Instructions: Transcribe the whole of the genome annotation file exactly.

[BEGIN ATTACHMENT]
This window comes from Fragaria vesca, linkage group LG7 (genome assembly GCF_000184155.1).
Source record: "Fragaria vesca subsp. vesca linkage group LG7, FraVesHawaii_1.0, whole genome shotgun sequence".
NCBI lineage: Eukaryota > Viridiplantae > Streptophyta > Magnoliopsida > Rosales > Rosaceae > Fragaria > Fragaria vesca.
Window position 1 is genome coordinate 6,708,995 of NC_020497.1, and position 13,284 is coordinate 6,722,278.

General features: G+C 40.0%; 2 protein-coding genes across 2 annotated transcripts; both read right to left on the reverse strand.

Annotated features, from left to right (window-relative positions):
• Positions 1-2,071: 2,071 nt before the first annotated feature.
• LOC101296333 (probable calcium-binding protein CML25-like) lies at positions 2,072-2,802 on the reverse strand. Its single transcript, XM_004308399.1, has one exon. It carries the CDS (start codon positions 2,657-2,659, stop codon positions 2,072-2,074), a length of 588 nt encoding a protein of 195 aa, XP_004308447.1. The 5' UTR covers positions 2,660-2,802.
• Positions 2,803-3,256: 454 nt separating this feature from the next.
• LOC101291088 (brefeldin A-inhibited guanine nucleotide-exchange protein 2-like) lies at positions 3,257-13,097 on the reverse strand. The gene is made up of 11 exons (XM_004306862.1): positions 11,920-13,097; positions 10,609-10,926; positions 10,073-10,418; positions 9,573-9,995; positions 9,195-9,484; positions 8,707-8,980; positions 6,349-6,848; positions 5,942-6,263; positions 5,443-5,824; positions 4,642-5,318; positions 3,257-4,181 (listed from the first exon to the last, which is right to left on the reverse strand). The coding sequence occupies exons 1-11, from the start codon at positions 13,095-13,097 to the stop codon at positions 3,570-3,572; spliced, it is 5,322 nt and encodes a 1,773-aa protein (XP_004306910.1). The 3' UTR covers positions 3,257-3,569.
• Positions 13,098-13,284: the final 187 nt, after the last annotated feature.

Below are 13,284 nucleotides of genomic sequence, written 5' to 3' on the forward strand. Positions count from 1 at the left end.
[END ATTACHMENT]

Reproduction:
This window comes from Fragaria vesca, linkage group LG7 (genome assembly GCF_000184155.1).
Source record: "Fragaria vesca subsp. vesca linkage group LG7, FraVesHawaii_1.0, whole genome shotgun sequence".
NCBI lineage: Eukaryota > Viridiplantae > Streptophyta > Magnoliopsida > Rosales > Rosaceae > Fragaria > Fragaria vesca.
Window position 1 is genome coordinate 6,708,995 of NC_020497.1, and position 13,284 is coordinate 6,722,278.

General features: G+C 40.0%; 2 protein-coding genes across 2 annotated transcripts; both read right to left on the reverse strand.

Annotated features, from left to right (window-relative positions):
• Positions 1-2,071: 2,071 nt before the first annotated feature.
• LOC101296333 (probable calcium-binding protein CML25-like) lies at positions 2,072-2,802 on the reverse strand. Its single transcript, XM_004308399.1, has one exon. It carries the CDS (start codon positions 2,657-2,659, stop codon positions 2,072-2,074), a length of 588 nt encoding a protein of 195 aa, XP_004308447.1. The 5' UTR covers positions 2,660-2,802.
• Positions 2,803-3,256: 454 nt separating this feature from the next.
• LOC101291088 (brefeldin A-inhibited guanine nucleotide-exchange protein 2-like) lies at positions 3,257-13,097 on the reverse strand. The gene is made up of 11 exons (XM_004306862.1): positions 11,920-13,097; positions 10,609-10,926; positions 10,073-10,418; positions 9,573-9,995; positions 9,195-9,484; positions 8,707-8,980; positions 6,349-6,848; positions 5,942-6,263; positions 5,443-5,824; positions 4,642-5,318; positions 3,257-4,181 (listed from the first exon to the last, which is right to left on the reverse strand). The coding sequence occupies exons 1-11, from the start codon at positions 13,095-13,097 to the stop codon at positions 3,570-3,572; spliced, it is 5,322 nt and encodes a 1,773-aa protein (XP_004306910.1). The 3' UTR covers positions 3,257-3,569.
• Positions 13,098-13,284: the final 187 nt, after the last annotated feature.

Below are 13,284 nucleotides of genomic sequence, written 5' to 3' on the forward strand. Positions count from 1 at the left end.